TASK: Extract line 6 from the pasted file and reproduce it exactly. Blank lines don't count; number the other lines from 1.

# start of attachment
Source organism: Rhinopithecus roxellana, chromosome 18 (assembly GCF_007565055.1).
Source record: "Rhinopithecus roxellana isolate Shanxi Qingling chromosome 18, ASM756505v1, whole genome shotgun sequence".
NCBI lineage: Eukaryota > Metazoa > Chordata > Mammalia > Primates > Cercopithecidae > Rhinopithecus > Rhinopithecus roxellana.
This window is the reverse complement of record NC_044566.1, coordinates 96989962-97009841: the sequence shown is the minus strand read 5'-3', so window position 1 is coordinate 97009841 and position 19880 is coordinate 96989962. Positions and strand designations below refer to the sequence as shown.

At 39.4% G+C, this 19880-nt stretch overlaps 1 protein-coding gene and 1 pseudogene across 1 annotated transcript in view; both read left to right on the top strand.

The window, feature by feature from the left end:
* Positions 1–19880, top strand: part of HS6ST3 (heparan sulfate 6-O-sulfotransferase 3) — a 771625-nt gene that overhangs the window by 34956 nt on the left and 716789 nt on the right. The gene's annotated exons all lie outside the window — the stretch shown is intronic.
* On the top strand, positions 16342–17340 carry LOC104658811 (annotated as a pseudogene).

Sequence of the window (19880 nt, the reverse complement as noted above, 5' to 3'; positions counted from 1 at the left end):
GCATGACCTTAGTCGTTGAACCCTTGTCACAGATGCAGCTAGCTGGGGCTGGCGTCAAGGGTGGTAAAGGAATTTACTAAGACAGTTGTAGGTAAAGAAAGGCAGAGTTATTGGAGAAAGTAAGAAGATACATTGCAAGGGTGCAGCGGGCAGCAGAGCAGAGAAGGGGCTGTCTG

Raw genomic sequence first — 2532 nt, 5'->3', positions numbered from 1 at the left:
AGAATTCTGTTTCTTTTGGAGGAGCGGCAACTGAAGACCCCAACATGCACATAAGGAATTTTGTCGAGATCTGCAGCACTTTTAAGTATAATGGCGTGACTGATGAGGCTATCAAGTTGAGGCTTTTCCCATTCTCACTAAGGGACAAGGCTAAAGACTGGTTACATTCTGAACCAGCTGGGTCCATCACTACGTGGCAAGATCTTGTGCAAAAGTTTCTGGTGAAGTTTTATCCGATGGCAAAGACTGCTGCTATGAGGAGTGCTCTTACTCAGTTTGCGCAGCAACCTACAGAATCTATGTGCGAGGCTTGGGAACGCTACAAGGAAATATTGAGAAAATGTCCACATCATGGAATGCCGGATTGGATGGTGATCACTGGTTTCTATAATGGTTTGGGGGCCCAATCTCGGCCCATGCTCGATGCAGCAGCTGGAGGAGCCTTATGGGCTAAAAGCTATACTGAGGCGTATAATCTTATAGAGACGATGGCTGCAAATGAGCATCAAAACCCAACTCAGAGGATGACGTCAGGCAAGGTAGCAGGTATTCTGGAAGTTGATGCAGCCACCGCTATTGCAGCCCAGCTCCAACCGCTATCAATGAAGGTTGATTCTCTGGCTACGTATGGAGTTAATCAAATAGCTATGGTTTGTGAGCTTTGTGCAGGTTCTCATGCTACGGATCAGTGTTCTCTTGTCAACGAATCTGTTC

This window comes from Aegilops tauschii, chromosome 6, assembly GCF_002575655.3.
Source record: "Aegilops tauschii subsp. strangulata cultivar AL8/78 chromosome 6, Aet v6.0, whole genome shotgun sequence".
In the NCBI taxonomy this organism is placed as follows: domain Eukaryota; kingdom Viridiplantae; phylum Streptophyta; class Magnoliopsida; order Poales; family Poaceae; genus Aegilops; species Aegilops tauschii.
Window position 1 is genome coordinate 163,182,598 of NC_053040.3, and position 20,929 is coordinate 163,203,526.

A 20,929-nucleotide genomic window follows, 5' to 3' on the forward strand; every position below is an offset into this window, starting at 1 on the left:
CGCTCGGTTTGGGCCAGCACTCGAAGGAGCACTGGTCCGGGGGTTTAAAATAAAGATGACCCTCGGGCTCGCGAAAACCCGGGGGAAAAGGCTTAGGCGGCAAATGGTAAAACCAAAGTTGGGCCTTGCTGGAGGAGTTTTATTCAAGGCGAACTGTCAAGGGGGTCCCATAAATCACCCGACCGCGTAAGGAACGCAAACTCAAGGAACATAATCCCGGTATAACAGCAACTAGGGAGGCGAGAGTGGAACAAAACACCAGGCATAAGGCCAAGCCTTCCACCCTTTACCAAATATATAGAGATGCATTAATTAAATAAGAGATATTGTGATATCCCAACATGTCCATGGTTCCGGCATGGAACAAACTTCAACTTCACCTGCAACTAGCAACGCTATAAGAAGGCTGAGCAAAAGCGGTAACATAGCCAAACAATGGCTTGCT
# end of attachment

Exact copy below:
The window, feature by feature from the left end: